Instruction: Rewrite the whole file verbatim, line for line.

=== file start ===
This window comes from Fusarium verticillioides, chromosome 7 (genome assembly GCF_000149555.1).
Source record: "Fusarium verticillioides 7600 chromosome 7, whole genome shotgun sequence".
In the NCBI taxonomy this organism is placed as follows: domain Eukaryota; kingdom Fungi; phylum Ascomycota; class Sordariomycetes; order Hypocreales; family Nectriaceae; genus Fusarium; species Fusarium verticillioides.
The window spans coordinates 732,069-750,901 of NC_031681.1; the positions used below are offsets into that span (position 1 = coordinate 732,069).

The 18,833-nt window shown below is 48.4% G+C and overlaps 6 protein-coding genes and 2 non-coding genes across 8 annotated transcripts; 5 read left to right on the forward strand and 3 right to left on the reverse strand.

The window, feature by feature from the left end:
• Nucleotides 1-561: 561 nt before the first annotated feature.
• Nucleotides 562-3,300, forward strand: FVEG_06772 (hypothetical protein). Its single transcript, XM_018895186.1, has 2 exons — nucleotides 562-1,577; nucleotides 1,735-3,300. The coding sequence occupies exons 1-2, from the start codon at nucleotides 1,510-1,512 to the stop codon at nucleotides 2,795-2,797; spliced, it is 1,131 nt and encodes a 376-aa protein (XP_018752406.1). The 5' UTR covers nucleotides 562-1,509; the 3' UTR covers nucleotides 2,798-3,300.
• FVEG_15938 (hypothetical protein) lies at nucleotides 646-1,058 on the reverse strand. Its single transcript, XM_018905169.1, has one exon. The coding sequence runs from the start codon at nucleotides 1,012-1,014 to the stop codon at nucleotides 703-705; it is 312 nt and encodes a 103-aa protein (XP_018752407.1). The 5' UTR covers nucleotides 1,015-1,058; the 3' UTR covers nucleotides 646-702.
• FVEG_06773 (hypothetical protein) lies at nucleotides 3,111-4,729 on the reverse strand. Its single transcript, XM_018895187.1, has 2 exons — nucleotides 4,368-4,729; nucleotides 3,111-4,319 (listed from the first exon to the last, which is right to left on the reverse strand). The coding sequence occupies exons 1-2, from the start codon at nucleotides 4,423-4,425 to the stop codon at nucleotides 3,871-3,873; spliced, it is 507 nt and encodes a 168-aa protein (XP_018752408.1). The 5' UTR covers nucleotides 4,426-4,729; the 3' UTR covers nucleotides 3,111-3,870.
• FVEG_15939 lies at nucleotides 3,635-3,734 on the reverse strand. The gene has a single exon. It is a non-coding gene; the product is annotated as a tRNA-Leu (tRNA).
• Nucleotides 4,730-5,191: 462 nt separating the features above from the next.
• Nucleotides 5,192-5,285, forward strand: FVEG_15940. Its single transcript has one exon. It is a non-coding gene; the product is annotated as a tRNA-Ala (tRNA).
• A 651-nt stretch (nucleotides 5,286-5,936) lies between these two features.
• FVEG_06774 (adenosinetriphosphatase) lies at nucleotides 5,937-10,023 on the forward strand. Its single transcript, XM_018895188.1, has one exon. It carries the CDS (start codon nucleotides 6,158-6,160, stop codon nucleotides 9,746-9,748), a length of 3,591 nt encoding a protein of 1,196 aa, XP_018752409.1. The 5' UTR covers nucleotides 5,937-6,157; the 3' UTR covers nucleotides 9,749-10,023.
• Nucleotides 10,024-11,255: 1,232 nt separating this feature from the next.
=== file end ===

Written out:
This window comes from Fusarium verticillioides, chromosome 7 (genome assembly GCF_000149555.1).
Source record: "Fusarium verticillioides 7600 chromosome 7, whole genome shotgun sequence".
In the NCBI taxonomy this organism is placed as follows: domain Eukaryota; kingdom Fungi; phylum Ascomycota; class Sordariomycetes; order Hypocreales; family Nectriaceae; genus Fusarium; species Fusarium verticillioides.
The window spans coordinates 732,069-750,901 of NC_031681.1; the positions used below are offsets into that span (position 1 = coordinate 732,069).

The 18,833-nt window shown below is 48.4% G+C and overlaps 6 protein-coding genes and 2 non-coding genes across 8 annotated transcripts; 5 read left to right on the forward strand and 3 right to left on the reverse strand.

The window, feature by feature from the left end:
• Nucleotides 1-561: 561 nt before the first annotated feature.
• Nucleotides 562-3,300, forward strand: FVEG_06772 (hypothetical protein). Its single transcript, XM_018895186.1, has 2 exons — nucleotides 562-1,577; nucleotides 1,735-3,300. The coding sequence occupies exons 1-2, from the start codon at nucleotides 1,510-1,512 to the stop codon at nucleotides 2,795-2,797; spliced, it is 1,131 nt and encodes a 376-aa protein (XP_018752406.1). The 5' UTR covers nucleotides 562-1,509; the 3' UTR covers nucleotides 2,798-3,300.
• FVEG_15938 (hypothetical protein) lies at nucleotides 646-1,058 on the reverse strand. Its single transcript, XM_018905169.1, has one exon. The coding sequence runs from the start codon at nucleotides 1,012-1,014 to the stop codon at nucleotides 703-705; it is 312 nt and encodes a 103-aa protein (XP_018752407.1). The 5' UTR covers nucleotides 1,015-1,058; the 3' UTR covers nucleotides 646-702.
• FVEG_06773 (hypothetical protein) lies at nucleotides 3,111-4,729 on the reverse strand. Its single transcript, XM_018895187.1, has 2 exons — nucleotides 4,368-4,729; nucleotides 3,111-4,319 (listed from the first exon to the last, which is right to left on the reverse strand). The coding sequence occupies exons 1-2, from the start codon at nucleotides 4,423-4,425 to the stop codon at nucleotides 3,871-3,873; spliced, it is 507 nt and encodes a 168-aa protein (XP_018752408.1). The 5' UTR covers nucleotides 4,426-4,729; the 3' UTR covers nucleotides 3,111-3,870.
• FVEG_15939 lies at nucleotides 3,635-3,734 on the reverse strand. The gene has a single exon. It is a non-coding gene; the product is annotated as a tRNA-Leu (tRNA).
• Nucleotides 4,730-5,191: 462 nt separating the features above from the next.
• Nucleotides 5,192-5,285, forward strand: FVEG_15940. Its single transcript has one exon. It is a non-coding gene; the product is annotated as a tRNA-Ala (tRNA).
• A 651-nt stretch (nucleotides 5,286-5,936) lies between these two features.
• FVEG_06774 (adenosinetriphosphatase) lies at nucleotides 5,937-10,023 on the forward strand. Its single transcript, XM_018895188.1, has one exon. It carries the CDS (start codon nucleotides 6,158-6,160, stop codon nucleotides 9,746-9,748), a length of 3,591 nt encoding a protein of 1,196 aa, XP_018752409.1. The 5' UTR covers nucleotides 5,937-6,157; the 3' UTR covers nucleotides 9,749-10,023.
• Nucleotides 10,024-11,255: 1,232 nt separating this feature from the next.